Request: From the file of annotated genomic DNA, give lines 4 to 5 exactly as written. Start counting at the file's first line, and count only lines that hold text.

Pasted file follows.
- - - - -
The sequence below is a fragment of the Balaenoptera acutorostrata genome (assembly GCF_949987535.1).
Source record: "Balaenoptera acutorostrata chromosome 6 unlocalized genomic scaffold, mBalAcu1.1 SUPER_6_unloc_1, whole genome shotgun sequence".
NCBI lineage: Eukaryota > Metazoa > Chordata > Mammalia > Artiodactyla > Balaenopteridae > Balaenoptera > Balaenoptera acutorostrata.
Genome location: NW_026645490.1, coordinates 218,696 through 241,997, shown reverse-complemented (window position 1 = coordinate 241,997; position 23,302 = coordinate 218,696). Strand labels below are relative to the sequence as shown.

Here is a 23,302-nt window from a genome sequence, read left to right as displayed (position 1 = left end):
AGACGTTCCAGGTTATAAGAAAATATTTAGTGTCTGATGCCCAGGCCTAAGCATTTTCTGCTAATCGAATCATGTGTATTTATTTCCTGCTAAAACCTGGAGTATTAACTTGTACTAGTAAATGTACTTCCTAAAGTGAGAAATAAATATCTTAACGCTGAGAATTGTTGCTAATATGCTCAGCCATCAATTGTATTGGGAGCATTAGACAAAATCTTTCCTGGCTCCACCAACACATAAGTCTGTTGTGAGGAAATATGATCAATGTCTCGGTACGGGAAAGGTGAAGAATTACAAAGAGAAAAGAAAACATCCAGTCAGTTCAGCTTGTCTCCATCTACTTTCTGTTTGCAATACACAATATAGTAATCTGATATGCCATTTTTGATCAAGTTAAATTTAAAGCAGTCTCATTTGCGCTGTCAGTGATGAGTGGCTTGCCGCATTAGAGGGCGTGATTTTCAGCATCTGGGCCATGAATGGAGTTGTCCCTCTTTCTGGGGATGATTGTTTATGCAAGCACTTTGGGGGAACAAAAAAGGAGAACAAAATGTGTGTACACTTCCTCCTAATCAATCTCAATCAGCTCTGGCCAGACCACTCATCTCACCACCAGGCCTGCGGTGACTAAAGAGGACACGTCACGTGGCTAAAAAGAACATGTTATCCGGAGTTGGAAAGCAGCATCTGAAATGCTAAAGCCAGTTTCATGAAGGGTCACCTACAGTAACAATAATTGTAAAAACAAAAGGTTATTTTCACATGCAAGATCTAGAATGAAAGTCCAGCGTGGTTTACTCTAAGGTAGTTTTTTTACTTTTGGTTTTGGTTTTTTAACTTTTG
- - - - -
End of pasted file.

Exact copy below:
Genome location: NW_026645490.1, coordinates 218,696 through 241,997, shown reverse-complemented (window position 1 = coordinate 241,997; position 23,302 = coordinate 218,696). Strand labels below are relative to the sequence as shown.

Here is a 23,302-nt window from a genome sequence, read left to right as displayed (position 1 = left end):